Visualizing pyrazinamide action by live single-cell imaging of phagosome acidification and Mycobacterium tuberculosis pH homeostasis.
journal contributionposted on 27.04.2022, 10:25 by Pierre Santucci, Beren Aylan, Laure Botella, Elliott M Bernard, Claudio Bussi, Enrica Pellegrino, Natalia Athanasiadi, Maximiliano G Gutierrez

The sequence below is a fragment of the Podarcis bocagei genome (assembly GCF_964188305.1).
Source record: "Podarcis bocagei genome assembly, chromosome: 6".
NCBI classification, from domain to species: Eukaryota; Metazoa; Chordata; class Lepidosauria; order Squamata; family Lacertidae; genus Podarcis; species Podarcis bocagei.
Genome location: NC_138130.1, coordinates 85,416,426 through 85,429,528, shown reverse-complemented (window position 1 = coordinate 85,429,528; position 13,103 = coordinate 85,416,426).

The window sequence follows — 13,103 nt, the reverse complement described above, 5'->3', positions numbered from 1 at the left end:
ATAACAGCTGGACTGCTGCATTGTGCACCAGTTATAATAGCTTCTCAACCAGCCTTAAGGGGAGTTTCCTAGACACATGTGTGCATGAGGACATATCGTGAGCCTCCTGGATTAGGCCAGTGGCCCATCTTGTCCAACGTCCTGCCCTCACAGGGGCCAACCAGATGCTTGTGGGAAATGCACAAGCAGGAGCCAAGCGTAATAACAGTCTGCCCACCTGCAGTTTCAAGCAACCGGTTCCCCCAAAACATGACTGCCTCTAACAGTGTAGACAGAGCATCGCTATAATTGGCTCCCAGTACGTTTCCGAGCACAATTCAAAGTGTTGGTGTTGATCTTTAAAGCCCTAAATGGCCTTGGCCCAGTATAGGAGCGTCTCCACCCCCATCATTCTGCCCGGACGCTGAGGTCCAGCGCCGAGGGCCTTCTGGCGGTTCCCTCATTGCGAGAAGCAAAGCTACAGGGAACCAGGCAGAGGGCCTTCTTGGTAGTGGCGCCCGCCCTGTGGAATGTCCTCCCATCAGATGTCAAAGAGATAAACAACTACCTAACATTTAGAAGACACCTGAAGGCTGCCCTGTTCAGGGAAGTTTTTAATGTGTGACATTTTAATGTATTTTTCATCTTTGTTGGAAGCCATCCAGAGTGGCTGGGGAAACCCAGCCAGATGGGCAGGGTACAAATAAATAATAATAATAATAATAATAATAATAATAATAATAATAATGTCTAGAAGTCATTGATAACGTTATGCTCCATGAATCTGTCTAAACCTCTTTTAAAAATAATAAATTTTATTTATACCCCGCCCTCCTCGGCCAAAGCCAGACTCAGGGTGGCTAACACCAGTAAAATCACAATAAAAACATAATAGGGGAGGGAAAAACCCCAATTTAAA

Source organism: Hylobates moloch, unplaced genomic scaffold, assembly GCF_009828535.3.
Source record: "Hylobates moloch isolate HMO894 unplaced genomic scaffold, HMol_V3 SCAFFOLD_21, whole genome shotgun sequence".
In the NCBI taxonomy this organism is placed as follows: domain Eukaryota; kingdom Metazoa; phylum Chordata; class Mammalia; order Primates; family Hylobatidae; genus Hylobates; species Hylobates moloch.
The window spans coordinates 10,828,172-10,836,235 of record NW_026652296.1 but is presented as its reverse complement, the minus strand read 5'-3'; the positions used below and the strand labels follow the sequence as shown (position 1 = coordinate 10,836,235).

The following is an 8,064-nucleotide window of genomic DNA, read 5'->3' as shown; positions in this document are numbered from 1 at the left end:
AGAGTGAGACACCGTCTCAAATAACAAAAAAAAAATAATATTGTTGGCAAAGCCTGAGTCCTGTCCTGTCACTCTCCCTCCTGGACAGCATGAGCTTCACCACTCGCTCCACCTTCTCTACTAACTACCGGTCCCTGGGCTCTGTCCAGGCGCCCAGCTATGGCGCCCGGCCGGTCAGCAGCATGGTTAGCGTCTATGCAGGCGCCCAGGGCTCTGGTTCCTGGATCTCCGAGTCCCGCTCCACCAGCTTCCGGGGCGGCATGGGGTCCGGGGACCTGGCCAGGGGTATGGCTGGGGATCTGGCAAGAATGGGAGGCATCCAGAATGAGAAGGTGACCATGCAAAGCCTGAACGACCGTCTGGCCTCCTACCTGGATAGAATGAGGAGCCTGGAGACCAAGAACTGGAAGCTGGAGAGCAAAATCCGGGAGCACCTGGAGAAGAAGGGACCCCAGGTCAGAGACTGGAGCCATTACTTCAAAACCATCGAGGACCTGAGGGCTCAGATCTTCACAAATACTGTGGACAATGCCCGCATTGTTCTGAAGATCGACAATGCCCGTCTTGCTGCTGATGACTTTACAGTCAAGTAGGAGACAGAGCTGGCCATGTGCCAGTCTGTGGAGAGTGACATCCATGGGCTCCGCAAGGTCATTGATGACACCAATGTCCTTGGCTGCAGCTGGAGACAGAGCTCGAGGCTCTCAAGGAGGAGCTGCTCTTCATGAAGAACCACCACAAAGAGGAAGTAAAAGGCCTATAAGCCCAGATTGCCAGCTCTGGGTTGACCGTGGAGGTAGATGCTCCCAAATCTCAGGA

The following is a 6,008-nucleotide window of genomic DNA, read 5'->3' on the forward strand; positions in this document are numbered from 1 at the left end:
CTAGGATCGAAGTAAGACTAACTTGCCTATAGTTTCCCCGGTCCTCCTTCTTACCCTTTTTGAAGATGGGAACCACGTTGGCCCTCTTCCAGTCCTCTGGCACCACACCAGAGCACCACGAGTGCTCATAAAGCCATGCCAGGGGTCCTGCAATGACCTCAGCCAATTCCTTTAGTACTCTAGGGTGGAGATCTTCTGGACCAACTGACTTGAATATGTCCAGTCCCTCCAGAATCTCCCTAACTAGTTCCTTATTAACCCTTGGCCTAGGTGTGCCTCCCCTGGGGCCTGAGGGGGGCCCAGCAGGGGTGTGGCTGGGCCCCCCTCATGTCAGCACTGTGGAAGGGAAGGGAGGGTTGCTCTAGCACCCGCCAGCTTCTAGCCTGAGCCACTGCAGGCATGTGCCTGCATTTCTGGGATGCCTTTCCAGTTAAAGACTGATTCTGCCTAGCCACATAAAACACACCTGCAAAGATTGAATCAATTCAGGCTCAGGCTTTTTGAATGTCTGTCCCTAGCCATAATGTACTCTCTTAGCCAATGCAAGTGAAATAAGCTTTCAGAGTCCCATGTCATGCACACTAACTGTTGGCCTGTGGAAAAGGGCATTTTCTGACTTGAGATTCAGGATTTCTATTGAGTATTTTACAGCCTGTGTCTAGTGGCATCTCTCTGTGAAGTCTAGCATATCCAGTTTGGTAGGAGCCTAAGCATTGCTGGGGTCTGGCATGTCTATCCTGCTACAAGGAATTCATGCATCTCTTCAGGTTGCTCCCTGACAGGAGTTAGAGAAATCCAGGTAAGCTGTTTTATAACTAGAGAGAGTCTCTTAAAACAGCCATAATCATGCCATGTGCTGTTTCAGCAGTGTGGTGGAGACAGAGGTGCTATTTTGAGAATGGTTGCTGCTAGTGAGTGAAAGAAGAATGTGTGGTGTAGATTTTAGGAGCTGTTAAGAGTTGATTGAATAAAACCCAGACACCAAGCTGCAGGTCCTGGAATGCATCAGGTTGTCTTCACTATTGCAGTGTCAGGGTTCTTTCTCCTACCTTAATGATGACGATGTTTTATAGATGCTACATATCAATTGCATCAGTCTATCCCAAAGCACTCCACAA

Mycobacterium tuberculosis segregates within multiple subcellular niches with different biochemical and biophysical properties that, upon treatment, may impact antibiotic distribution, accumulation, and efficacy. However, it remains unclear whether fluctuating intracellular microenvironments alter mycobacterial homeostasis and contribute to antibiotic enrichment and efficacy. Here, we describe a live dual-imaging approach to monitor host subcellular acidification and M. tuberculosis intrabacterial pH. By combining this approach with pharmacological and genetic perturbations, we show that M. tuberculosis can maintain its intracellular pH independently of the surrounding pH in human macrophages. Importantly, unlike bedaquiline (BDQ), isoniazid (INH), or rifampicin (RIF), the drug pyrazinamide (PZA) displays antibacterial efficacy by disrupting M. tuberculosis intrabacterial pH homeostasis in cellulo. By using M. tuberculosis mutants, we confirmed that intracellular acidification is a prerequisite for PZA efficacy in cellulo. We anticipate this imaging approach will be useful to identify host cellular environments that affect antibiotic efficacy against intracellular pathogens. IMPORTANCE We still do not completely understand why tuberculosis (TB) treatment requires the combination of several antibiotics for up to 6 months. M. tuberculosis is a facultative intracellular pathogen, and it is still unknown whether heterogenous and dynamic intracellular populations of bacteria in different cellular environments affect antibiotic efficacy. By developing a dual live imaging approach to monitor mycobacterial pH homeostasis, host cell environment, and antibiotic action, we show here that intracellular localization of M. tuberculosis affects the efficacy of one first-line anti-TB drug. Our observations can be applicable to the treatment of other intracellular pathogens and help to inform the development of more effective combined therapies for tuberculosis that target heterogenous bacterial populations within the host.